Friday, 28 December 2012

Opinion: Nigerians paying to suffer great indignities


It is global no matter how local
The Nigerian Twitterverse was overrun with trending topics earlier today to do with a major concert that featured international artistes at a somewhat exclusive venue in Lagos.
I will not delve into the particular for there is much more to address with regards to the general which pertains to a Nigeria we will do well to divorce ourselves from if we are to make any progress as a people and as a country.
One is concerned that many do not realise that events in Nigeria now have a global audience and are subject to global scrutiny for the better or for the worse that it is important that those who identify as Nigerians both at home and abroad need to be aware of the responsibilities they bear along with the burden of duty that comes with being worthy and commendable ambassadors of our great land.
The concert was streamed live from the venue but that did not seem to compare in any way to the experiences the patrons had.
Oversold and under-prepared
The event would have had extensive publicity and garnered much interest with the sterling list of celebrities invited to compere and perform, it would appear the exclusive tickets labelled for VIPs and VVIPs were oversubscribed and sold but no adequate provision was made to accommodate the egos that thought they had bought exclusivity, comfort and class – nothing could have been further from the truth.
The reality was that the logistics were poor for accessing the venue that the patrons had to walk kilometres to the venue only to be bustled and jostled by bouncers at entry and then having inadequate seating or basic liquid refreshment.
Not what they paid for
To add insult to injury, the host appeared to be nonchalant about the ensuing chaos and like a typical Nigerian he would have attempted to bluff his way through the inadequacies to the extent that the patrons would have grumbled but accepted the indignities meted out to them.
Besides, the internationally renowned actor who was supposed to host the event that ran for hours was apparently only on stage for a grand total of less than 30 minutes.
Things ought not be so, people who have in their quest to sate their hedonistic tendencies by shelling out fortunes for access to glitterati should expect to be treated with dignity, respect, decorum and definitely not shabbily.
The insults we tolerate
But then, it goes without saying that if you are invited to an event you are probably a Very Important Person but if you have to pay to be seen with celebrities, you are anything but a VIP – access does not confer class; you are at best an interloper seeking to belong – I am not particularly sympathetic to people who assume airs of self-importance thinking their money can buy influence and thereby entitlement.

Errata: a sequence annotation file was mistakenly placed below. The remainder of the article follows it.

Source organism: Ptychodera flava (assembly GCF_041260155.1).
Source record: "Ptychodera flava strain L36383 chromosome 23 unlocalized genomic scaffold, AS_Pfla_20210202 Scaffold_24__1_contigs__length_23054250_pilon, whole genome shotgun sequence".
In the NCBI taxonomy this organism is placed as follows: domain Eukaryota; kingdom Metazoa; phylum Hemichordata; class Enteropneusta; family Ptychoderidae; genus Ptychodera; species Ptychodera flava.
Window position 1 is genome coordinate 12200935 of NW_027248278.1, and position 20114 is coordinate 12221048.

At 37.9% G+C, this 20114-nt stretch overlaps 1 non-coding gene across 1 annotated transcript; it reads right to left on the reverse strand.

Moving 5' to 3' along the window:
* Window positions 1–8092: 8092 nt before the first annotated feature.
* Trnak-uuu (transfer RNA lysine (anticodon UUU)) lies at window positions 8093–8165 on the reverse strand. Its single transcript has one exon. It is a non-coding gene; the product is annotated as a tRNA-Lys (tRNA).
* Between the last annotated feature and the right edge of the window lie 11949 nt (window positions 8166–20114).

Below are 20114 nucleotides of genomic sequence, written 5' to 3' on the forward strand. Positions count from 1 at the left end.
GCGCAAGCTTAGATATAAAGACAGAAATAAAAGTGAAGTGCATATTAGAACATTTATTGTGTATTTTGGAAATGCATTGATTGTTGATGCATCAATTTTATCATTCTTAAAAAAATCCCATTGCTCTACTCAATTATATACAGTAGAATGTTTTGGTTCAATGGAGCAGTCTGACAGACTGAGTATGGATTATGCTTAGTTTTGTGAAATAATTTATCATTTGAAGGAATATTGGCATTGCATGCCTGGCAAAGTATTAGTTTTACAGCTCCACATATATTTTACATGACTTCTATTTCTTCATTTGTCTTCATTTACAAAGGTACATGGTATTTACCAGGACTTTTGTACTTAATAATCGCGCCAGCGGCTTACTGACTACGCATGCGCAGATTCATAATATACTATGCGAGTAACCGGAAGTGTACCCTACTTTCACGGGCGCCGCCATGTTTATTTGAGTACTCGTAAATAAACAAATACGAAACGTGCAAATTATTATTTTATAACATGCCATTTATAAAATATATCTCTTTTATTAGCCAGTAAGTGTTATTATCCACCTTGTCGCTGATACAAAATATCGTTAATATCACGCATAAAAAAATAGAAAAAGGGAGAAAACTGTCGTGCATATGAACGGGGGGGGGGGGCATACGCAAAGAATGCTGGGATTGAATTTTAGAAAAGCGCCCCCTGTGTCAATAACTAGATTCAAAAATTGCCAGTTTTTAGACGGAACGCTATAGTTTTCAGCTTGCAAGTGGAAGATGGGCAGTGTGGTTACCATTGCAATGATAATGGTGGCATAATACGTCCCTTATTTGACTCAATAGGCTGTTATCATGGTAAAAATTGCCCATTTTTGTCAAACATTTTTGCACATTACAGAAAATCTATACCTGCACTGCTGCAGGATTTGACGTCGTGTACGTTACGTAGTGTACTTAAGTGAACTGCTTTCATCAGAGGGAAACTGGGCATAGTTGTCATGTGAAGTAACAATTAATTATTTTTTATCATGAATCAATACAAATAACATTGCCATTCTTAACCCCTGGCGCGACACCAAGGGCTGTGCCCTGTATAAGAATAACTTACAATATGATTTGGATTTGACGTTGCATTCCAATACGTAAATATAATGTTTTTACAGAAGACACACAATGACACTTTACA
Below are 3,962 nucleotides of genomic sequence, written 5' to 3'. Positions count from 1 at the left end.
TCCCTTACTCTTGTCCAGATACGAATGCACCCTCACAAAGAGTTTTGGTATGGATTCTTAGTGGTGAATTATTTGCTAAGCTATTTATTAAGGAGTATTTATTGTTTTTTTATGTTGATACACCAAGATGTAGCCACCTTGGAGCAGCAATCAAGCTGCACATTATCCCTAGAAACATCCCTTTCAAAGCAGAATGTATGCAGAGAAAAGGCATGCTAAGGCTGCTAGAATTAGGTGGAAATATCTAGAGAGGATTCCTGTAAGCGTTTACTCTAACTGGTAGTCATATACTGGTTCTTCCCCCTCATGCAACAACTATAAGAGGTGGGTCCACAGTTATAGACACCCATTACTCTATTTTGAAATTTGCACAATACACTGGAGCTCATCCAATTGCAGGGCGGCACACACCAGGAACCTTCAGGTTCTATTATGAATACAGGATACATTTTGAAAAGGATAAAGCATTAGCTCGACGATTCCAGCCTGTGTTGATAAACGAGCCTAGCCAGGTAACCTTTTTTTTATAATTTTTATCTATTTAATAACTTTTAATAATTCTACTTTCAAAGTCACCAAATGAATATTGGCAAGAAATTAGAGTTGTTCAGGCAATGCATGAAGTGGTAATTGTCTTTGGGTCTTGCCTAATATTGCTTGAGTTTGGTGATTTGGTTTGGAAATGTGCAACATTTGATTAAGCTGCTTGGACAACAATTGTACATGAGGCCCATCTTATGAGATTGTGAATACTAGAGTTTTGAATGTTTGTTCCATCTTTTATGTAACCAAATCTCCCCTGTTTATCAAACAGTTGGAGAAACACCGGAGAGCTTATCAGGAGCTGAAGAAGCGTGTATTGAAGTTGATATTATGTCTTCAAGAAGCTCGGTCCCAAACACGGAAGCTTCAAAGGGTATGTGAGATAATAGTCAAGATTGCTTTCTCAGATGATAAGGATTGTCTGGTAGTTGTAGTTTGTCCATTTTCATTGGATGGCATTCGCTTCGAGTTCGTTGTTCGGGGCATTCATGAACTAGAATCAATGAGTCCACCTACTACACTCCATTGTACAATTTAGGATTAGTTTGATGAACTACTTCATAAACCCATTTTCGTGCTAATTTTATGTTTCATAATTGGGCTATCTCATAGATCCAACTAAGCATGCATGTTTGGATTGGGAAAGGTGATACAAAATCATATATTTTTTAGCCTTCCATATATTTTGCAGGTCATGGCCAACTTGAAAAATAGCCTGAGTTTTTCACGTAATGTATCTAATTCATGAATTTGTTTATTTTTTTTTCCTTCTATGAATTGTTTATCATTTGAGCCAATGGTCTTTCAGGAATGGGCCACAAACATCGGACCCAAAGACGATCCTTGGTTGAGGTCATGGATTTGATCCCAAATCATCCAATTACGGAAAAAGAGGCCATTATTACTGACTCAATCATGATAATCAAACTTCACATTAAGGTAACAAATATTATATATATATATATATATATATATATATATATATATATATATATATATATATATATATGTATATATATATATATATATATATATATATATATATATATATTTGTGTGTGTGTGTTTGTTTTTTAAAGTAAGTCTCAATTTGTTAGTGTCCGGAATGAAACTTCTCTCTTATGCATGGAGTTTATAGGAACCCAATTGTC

However, that said, Nigerians are in the majority mug-fodder (for mug, Nigerians will understand mugu better) to be exploited by the unscrupulous who trade on the low self-esteem or inferiority complex of the 'successful' but serious wanting in strength of character and demeanour.
It is not so important
There probably is a salutary lesson to be learnt, you do not have to be there if you have not been asked to be there by those who can smooth all the access required for you and remove the inconvenience I dare say rich plebs and wannabes suffer.
But in a country where we all troop like a stampeding herd usually uninvited to pay homage and burnish the egos of the powerful whilst wearing the most expensive watches but are so unschooled in keeping time, only a few of those who complained and fulminated vociferously will decline the opportunity to be treated with disdain if another event is staged at twice the ticket price and even less organisational preparation – we never learn.
His banker is laughing
If however any redress can be sought for the host to first apologise publicly and then offer compensation with the promise to do better, much progress will have been made. Reputations, perception and integrity should become front and centre of public life in Nigeria – crooks and confidence tricksters have held sway for too long.
Sadly, the age-old saying still finds true as it did at the very first time it fell from the lips of the original wise head – a fool and his money are soon parted.

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